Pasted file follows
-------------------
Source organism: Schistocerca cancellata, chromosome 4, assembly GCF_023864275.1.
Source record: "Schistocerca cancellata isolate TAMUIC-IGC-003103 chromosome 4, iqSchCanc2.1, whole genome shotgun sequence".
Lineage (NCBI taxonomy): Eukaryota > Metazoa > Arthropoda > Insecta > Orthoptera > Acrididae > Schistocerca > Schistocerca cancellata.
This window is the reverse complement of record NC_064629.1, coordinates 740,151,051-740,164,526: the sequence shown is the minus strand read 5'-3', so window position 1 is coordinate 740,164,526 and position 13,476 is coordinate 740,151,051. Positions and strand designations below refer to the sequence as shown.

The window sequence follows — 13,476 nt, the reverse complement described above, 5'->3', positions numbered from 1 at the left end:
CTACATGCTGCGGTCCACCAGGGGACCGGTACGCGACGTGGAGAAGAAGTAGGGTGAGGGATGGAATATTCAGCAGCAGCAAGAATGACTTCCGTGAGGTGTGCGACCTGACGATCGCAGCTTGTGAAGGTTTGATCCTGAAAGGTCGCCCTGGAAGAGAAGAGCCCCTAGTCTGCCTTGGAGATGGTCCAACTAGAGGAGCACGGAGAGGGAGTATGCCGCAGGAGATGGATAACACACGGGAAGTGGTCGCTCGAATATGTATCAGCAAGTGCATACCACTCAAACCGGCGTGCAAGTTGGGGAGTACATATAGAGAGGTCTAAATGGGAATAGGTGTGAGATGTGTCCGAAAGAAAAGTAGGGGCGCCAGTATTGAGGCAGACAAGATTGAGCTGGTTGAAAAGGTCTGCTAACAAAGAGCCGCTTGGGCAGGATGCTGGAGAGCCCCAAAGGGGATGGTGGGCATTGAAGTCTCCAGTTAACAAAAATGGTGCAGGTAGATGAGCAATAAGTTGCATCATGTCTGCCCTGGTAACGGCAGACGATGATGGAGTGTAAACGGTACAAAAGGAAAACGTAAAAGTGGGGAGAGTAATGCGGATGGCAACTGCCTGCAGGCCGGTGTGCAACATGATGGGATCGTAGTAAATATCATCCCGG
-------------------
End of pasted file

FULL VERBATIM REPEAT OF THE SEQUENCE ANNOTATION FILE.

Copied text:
Source organism: Schistocerca cancellata, chromosome 4, assembly GCF_023864275.1.
Source record: "Schistocerca cancellata isolate TAMUIC-IGC-003103 chromosome 4, iqSchCanc2.1, whole genome shotgun sequence".
Lineage (NCBI taxonomy): Eukaryota > Metazoa > Arthropoda > Insecta > Orthoptera > Acrididae > Schistocerca > Schistocerca cancellata.
This window is the reverse complement of record NC_064629.1, coordinates 740,151,051-740,164,526: the sequence shown is the minus strand read 5'-3', so window position 1 is coordinate 740,164,526 and position 13,476 is coordinate 740,151,051. Positions and strand designations below refer to the sequence as shown.

The window sequence follows — 13,476 nt, the reverse complement described above, 5'->3', positions numbered from 1 at the left end:
CTACATGCTGCGGTCCACCAGGGGACCGGTACGCGACGTGGAGAAGAAGTAGGGTGAGGGATGGAATATTCAGCAGCAGCAAGAATGACTTCCGTGAGGTGTGCGACCTGACGATCGCAGCTTGTGAAGGTTTGATCCTGAAAGGTCGCCCTGGAAGAGAAGAGCCCCTAGTCTGCCTTGGAGATGGTCCAACTAGAGGAGCACGGAGAGGGAGTATGCCGCAGGAGATGGATAACACACGGGAAGTGGTCGCTCGAATATGTATCAGCAAGTGCATACCACTCAAACCGGCGTGCAAGTTGGGGAGTACATATAGAGAGGTCTAAATGGGAATAGGTGTGAGATGTGTCCGAAAGAAAAGTAGGGGCGCCAGTATTGAGGCAGACAAGATTGAGCTGGTTGAAAAGGTCTGCTAACAAAGAGCCGCTTGGGCAGGATGCTGGAGAGCCCCAAAGGGGATGGTGGGCATTGAAGTCTCCAGTTAACAAAAATGGTGCAGGTAGATGAGCAATAAGTTGCATCATGTCTGCCCTGGTAACGGCAGACGATGATGGAGTGTAAACGGTACAAAAGGAAAACGTAAAAGTGGGGAGAGTAATGCGGATGGCAACTGCCTGCAGGCCGGTGTGCAACATGATGGGATCGTAGTAAATATCATCCCGG